It is safer to be vaccinated while travelling, even if the vaccinations you are planning to visit are classified as “recommended” and not “mandatory”. I know some people who traveled to Peru without vaccinations and experienced no problems; however, I also know those who, due to a lack of vaccinations, have suffered health complications.
When planning a trip to Peru you need to remember that the conditions prevailing here often differ from the standards that you may be familiar with. Food or water may contain bacteria or germs which your bodies may not be able to overcome. Remember that what is normal for Peruvians is not always normal for others and it can cause many health complications. Definitely you must watch what and where you are eating. In Peru, water is not the cleanest so you have to avoid contact with tap water.
As for food, if you want to eat for cheap, you have to be aware of the risks associated with it; but if you are careful you should not have problems. For example, I eat in typical, low-cost Peruvian restaurants and I feel healthy (although I have had some small stomach problems a few times).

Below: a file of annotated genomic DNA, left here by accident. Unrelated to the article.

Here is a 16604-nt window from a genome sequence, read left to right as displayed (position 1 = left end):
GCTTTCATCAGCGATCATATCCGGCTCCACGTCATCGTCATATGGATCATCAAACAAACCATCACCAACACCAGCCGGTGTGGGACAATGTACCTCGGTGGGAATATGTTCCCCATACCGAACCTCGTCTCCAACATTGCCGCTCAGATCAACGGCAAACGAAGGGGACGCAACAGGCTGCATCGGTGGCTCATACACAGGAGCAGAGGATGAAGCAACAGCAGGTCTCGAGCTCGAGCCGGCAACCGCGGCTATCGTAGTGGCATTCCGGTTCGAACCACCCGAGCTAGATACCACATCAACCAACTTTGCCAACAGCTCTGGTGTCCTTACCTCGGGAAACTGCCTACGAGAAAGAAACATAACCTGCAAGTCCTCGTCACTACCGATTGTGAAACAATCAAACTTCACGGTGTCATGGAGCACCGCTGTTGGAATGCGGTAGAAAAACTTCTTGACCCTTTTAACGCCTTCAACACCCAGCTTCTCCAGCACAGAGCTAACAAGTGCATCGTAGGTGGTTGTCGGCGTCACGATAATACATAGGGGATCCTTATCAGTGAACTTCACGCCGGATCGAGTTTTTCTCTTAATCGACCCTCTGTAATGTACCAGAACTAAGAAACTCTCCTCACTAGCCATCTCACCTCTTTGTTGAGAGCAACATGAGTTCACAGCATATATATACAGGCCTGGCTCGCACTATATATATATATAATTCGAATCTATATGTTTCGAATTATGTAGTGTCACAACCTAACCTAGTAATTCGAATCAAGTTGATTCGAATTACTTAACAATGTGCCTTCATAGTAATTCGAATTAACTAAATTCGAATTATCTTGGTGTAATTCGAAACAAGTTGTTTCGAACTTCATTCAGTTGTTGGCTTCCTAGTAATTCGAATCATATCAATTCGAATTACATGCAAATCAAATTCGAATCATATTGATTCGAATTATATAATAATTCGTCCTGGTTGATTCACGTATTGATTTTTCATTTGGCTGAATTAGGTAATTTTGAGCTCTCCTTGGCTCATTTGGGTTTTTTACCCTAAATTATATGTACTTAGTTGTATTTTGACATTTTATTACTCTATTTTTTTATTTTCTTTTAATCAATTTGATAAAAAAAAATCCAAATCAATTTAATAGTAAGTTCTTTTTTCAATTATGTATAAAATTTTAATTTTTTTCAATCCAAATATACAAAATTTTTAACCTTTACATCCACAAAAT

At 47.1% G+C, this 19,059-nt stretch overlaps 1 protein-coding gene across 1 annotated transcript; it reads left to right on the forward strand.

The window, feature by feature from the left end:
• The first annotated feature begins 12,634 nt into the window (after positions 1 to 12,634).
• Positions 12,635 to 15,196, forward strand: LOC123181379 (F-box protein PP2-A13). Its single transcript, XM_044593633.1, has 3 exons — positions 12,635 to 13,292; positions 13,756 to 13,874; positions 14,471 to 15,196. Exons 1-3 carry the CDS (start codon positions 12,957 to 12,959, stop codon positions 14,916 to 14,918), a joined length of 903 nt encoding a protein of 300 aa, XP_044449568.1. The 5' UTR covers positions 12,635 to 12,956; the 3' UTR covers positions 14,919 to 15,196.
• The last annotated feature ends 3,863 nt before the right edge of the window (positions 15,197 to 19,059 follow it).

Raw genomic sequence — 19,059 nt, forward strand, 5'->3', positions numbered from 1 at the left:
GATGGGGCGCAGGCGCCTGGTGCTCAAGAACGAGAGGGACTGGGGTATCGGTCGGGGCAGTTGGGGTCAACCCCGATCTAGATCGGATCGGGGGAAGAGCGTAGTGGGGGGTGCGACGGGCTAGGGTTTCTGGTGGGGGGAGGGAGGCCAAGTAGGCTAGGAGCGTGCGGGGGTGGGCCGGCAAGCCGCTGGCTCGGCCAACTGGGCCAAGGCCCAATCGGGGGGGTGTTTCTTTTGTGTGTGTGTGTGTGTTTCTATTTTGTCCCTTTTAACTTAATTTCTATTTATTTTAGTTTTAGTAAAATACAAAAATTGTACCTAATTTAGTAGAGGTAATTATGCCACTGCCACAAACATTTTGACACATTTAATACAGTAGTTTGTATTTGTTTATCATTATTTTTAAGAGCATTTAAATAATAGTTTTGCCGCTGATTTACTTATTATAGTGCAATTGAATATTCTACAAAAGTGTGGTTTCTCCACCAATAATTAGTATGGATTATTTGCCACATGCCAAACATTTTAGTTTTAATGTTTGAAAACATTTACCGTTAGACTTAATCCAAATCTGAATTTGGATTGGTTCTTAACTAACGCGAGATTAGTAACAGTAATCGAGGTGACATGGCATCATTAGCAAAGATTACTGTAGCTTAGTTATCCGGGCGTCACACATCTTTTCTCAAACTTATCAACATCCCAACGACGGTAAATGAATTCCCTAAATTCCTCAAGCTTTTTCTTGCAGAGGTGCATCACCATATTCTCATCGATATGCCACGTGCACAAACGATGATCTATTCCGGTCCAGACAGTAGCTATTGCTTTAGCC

The typical vaccines recommended for travel to Peru are as follows:
- Hepatitis A and Hepatitis B
- Yellow Fever
However, you need to remember, that before a trip you should always check your doctor’s recommendations about vaccines.
Here are some websites on which you will find accurate information about vaccines recommended in Peru and in other countries:
Also remember that you should think about vaccines at least some weeks in advance, if not months. Some vaccines (such as the rabies vaccine), are given in sets of 2 or 3 shots with breaks in between. If you are planning a trip that will last more than a few months, you need to start the vaccination process much earlier.
If you have any health problems, it is always necessary to check if you can take vaccines – a matter you should discuss with your doctor.